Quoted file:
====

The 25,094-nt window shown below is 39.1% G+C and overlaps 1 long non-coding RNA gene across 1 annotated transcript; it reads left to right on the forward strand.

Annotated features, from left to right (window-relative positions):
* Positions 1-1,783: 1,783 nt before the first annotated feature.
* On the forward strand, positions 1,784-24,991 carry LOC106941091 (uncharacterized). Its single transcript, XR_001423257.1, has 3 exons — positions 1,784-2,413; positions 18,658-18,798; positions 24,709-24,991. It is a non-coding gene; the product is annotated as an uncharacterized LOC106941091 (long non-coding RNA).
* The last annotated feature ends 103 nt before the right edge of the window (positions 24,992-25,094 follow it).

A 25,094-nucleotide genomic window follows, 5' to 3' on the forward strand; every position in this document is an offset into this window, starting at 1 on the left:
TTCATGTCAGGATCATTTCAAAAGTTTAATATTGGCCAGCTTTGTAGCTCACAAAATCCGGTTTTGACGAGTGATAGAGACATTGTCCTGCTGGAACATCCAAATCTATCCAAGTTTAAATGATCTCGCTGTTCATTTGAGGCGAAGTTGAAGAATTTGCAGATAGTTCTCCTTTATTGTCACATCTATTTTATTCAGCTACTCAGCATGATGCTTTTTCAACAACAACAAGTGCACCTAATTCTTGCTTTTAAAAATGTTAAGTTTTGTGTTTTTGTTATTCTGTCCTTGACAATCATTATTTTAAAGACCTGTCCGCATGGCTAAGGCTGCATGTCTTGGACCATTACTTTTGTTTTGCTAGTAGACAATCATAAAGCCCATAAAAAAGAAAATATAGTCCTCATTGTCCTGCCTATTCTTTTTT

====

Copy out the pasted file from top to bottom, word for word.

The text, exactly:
The 25,094-nt window shown below is 39.1% G+C and overlaps 1 long non-coding RNA gene across 1 annotated transcript; it reads left to right on the forward strand.

Annotated features, from left to right (window-relative positions):
* Positions 1-1,783: 1,783 nt before the first annotated feature.
* On the forward strand, positions 1,784-24,991 carry LOC106941091 (uncharacterized). Its single transcript, XR_001423257.1, has 3 exons — positions 1,784-2,413; positions 18,658-18,798; positions 24,709-24,991. It is a non-coding gene; the product is annotated as an uncharacterized LOC106941091 (long non-coding RNA).
* The last annotated feature ends 103 nt before the right edge of the window (positions 24,992-25,094 follow it).

A 25,094-nucleotide genomic window follows, 5' to 3' on the forward strand; every position in this document is an offset into this window, starting at 1 on the left:
TTCATGTCAGGATCATTTCAAAAGTTTAATATTGGCCAGCTTTGTAGCTCACAAAATCCGGTTTTGACGAGTGATAGAGACATTGTCCTGCTGGAACATCCAAATCTATCCAAGTTTAAATGATCTCGCTGTTCATTTGAGGCGAAGTTGAAGAATTTGCAGATAGTTCTCCTTTATTGTCACATCTATTTTATTCAGCTACTCAGCATGATGCTTTTTCAACAACAACAAGTGCACCTAATTCTTGCTTTTAAAAATGTTAAGTTTTGTGTTTTTGTTATTCTGTCCTTGACAATCATTATTTTAAAGACCTGTCCGCATGGCTAAGGCTGCATGTCTTGGACCATTACTTTTGTTTTGCTAGTAGACAATCATAAAGCCCATAAAAAAGAAAATATAGTCCTCATTGTCCTGCCTATTCTTTTTT